OT: Custom traffic light

My landlord and good friend is chair of the Pigeon Key Association. There is a two mile long one lane private bridge out to the key from the main highway
(If you seen the movie "True Lies - Arnold Schwarzenegger" you seen the bridge)
Presently, they allow traffic going out for the first 1/2 of the hour and traffic going in for the last 1/2 of the hour. They are looking for a traffic signal on each end of the bridge that would be green unless there is oncoming traffic.
I googled for a few places and sent Emails with no luck so far. Does anyone know of a commercial company that could provide something like this? This has to professional - its for hauling the public to and from the attraction.
Karl
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Karl Townsend wrote:

Did you check with Crouse-Hinds? I'll bet they have already done this exact system many times. They may even have a radio system so you don't have to run 2 miles of wire. If you don't know the name, look at the nearest traffic light to your house. It will almost certainly have been made by them. They do all sorts of custom systems to handle drawbridgs, etc. This is the base company http://www.crouse-hinds.com / but they must have the traffic signals somewhere else.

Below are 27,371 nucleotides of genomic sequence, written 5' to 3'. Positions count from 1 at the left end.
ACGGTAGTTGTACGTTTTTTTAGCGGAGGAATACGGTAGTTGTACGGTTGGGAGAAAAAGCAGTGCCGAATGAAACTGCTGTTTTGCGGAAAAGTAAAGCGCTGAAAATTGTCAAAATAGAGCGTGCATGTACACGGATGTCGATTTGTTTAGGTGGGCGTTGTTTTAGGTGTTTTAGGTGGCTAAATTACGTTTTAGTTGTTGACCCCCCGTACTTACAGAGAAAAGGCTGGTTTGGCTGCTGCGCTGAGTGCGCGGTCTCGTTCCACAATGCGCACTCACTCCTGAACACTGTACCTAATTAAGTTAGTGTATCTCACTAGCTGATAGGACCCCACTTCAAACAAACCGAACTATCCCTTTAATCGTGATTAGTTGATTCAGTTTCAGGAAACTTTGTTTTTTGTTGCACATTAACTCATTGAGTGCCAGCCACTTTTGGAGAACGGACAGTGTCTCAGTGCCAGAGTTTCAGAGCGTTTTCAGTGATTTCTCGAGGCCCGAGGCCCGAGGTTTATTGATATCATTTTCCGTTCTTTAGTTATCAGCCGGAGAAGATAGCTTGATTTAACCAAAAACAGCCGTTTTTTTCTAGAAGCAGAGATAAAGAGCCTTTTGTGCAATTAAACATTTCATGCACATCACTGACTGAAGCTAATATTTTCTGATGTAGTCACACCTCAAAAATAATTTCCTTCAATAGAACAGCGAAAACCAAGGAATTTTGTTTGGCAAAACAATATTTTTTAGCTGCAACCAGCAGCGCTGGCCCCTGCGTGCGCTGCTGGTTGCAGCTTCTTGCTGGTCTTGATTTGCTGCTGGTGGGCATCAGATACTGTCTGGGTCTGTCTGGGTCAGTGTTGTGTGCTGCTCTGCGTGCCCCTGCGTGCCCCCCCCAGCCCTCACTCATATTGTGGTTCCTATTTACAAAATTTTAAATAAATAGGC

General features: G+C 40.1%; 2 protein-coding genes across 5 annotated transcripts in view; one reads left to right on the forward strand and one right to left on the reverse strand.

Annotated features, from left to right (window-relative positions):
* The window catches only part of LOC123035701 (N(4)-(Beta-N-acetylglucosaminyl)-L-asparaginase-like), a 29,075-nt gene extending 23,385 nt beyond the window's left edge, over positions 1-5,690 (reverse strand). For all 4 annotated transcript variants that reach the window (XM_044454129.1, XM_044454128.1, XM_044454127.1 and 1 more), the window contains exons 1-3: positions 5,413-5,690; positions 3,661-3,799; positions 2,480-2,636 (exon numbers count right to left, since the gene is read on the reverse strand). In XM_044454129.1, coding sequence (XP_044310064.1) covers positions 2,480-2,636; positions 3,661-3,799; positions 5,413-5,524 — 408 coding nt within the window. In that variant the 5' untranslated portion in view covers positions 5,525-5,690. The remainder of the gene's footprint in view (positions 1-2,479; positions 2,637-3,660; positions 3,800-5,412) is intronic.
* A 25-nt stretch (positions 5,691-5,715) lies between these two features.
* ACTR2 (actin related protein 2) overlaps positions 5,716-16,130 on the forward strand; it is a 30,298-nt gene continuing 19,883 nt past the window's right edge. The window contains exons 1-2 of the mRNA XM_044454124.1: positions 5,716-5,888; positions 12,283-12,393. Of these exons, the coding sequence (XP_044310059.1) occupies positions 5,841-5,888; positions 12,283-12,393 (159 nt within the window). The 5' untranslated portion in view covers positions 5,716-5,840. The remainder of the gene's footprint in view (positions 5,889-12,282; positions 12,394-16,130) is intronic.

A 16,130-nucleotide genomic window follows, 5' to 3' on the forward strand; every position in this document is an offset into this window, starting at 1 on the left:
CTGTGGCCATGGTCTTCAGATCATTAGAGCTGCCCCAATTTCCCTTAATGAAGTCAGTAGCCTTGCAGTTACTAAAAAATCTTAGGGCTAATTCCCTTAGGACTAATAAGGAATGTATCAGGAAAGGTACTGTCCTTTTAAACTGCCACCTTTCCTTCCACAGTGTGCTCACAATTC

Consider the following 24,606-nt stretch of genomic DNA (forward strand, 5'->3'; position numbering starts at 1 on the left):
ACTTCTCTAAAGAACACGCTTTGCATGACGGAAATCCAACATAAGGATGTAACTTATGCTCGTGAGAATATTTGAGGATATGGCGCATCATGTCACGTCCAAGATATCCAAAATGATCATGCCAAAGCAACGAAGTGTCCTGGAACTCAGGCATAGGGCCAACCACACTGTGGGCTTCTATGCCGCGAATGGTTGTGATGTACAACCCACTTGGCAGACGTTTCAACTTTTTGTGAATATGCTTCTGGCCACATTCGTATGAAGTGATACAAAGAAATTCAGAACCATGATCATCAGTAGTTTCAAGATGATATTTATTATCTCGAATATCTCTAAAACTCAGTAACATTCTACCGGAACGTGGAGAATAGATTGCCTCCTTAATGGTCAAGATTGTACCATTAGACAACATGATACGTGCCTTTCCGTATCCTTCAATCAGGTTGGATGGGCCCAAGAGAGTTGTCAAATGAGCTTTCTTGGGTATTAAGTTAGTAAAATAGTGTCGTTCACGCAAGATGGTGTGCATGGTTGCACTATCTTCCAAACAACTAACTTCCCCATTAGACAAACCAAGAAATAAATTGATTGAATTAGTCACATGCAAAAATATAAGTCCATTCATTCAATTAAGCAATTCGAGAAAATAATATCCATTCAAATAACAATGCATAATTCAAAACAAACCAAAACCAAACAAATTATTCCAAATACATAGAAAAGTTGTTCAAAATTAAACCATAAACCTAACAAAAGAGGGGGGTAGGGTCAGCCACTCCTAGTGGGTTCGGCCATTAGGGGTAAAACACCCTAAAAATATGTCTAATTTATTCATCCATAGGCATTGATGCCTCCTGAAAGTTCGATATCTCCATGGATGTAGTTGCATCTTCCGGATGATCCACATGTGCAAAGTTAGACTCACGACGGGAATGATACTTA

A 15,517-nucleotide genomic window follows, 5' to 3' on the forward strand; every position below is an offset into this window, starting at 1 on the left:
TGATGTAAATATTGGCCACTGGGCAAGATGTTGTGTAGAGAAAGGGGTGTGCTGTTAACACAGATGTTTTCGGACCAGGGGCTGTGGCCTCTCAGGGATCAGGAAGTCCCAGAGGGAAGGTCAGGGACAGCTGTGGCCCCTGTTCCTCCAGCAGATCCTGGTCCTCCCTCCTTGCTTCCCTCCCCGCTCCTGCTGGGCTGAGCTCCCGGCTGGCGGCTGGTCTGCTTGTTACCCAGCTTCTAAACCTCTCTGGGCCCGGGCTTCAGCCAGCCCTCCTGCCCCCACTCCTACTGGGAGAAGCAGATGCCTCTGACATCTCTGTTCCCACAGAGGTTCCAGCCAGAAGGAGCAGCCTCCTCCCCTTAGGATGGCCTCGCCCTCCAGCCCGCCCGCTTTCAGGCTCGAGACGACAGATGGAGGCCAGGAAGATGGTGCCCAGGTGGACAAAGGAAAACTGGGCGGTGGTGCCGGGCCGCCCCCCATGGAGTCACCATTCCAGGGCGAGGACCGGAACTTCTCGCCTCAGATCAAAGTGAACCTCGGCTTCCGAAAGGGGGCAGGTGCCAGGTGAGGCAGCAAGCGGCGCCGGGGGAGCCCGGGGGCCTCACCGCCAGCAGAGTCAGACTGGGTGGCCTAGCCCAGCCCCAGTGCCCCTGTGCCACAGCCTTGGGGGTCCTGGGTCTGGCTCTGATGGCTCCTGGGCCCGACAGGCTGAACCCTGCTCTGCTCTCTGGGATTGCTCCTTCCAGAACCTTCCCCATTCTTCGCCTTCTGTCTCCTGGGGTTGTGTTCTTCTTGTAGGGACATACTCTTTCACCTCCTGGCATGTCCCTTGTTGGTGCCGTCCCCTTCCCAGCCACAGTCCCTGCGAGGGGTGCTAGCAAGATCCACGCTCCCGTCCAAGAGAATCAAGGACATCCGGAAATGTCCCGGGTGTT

Jon
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wrote:

I was going to suggest the same company- they are located in Syracuse, NY- about 20 minutes from my house. I'm not sure how much longer they'll be here- the parking lot is mighty empty and I've heard the plant has less than 20 workers.
-Carl